Rhinos are elusive, hard to find.  We met several people on the return flight that never completed "The Big Five," unable to spot the rhino or the leopard.  The animals almost lined up for us to spot The Big Five in the first 10 hours on safari.


Anderson explained that there are 30 rhinos remaining in the Masai Mara with only 10 on the side we were on of the Mara River.  During our safari we photographed 5 of the 10.



When we spotted this mom and baby, we went nuts with enthusiasm, deciding to wait patiently to get a better shot.  At this point we were about around 100 feet from them.  A skittish male, perhaps dad, took off when he saw our vehicle approaching.



Off they went with caution and bulk in search of their next vegetarian meal.
Finally, mom and baby were in view.  My heart was pounding with excitement as I tried to hold the camera steady to get this photo.

Suddenly, what may have been dad appeared, rather grouchy and annoyed with our intrusion.  We didn't move or talk, practically holding our breath as she/he moved on.
 
Either this rhino has a partially pink lip or her tongue was sticking out.  Look at the three birds sitting on her. We were thrilled for this close up as Anderson maneuvered the Land Cruiser to our best advantage.




2 comments:

Anonymous said...

Another wow for the fantastic photos.
The lion sleeping in the tree was simply amazing. You stated that lions don't normally climb trees and yet you were able to see it on only a 3 day safari and get some super photos!! He did remind me of my two cats so cute and peaceful when they are curled up sleeping. But I would not want to cuddle with this big guy in the tree! And the sequence of the photos were great. Of course we loved the last one of him straddling the tree with his hind legs hanging down. What more can I say.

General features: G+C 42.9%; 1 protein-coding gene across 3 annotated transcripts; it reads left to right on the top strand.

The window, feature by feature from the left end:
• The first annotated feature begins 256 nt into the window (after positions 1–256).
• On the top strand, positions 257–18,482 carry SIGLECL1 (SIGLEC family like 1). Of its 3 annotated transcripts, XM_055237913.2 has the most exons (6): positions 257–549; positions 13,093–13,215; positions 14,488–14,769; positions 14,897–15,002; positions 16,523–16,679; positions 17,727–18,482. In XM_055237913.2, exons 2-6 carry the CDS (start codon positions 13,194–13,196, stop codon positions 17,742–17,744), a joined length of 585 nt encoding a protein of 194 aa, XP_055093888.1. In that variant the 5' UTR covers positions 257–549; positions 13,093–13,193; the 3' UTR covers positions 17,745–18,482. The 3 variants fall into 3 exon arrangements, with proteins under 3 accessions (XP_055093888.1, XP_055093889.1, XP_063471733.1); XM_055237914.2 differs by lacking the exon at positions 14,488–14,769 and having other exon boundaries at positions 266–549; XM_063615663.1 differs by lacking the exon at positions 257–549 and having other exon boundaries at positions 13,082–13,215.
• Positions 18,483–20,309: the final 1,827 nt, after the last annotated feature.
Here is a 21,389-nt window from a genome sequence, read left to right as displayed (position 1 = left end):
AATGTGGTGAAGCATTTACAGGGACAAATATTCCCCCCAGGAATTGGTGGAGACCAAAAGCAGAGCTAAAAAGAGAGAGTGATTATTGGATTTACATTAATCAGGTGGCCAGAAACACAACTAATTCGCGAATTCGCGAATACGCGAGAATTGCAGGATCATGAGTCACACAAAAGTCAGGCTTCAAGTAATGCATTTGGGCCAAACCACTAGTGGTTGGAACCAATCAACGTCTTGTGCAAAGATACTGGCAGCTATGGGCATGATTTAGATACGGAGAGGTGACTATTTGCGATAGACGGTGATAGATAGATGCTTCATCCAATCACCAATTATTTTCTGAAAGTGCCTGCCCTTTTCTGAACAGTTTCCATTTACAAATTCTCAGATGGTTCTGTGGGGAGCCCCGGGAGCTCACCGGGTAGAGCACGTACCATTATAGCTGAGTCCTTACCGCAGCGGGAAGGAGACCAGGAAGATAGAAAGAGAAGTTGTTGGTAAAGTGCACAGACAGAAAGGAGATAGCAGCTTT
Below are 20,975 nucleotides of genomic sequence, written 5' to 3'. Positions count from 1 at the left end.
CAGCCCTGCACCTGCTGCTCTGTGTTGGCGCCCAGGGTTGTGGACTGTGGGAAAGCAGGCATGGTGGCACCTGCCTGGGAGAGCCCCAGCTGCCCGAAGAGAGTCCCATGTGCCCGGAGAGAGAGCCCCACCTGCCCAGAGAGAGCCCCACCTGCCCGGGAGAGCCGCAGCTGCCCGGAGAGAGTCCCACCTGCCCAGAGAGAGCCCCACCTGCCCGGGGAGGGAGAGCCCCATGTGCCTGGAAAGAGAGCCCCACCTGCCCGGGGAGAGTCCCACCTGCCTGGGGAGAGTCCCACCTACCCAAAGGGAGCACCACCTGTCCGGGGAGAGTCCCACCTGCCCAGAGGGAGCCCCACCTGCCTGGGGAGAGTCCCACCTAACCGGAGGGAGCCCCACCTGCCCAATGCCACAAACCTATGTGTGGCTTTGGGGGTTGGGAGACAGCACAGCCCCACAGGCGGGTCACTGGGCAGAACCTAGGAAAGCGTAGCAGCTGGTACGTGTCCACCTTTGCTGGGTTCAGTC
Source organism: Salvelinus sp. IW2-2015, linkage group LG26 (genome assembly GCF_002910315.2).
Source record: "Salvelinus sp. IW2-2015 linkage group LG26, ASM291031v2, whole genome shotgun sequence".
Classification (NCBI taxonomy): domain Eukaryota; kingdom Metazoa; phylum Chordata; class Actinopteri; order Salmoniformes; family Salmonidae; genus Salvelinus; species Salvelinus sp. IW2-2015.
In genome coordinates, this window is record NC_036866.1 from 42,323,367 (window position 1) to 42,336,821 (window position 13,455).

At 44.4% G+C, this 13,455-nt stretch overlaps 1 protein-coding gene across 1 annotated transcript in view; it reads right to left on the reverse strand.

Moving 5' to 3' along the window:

You were certainly blessed with the numbers and different kinds of animals you were able to see. To think that you got to photograph 5 of the 10 rhinos in that area, that alone must have made you pause with thanksgiving.

Your post on yesterday was interesting also. Anderson really does seem like a great guide. The picnic breakfast made me wish I was sitting there with you. He did make it look like a first class trip. I also liked seeing what the safari truck looked like.

My favorite from your posts so far is this statement you made today:
Today, we continue on...the smiles still on our faces for the dream we chose to chase, for the knowledge we chose to gain, for the people we'll never forget, for the wildlife presenting itself into our willing hearts and in a small part, for our own desire to put aside fear and apprehension to stretch ourselves to the limits.

I love it; very well put.

Pat and Dan

Jessica said...

Pat and Dan,
Wow! What you wrote here today made our hearts do a flip flop. Knowing that you are out there, sharing this journey with us and finding enjoyment and meaning in our photos and words, means so much. I can only hope that our other readers so faithfully reading for so long feel even a portion of your interest and enthusiasm.

You are the voice of the world we left behind, of the friends that filled our hearts with comfort and support that somehow the decisions we've made to leave everything behind had meaning and purpose. We both thank you for writing, for your kind words and for taking the time to travel along with us.

Warmest regards,
Jess & Tom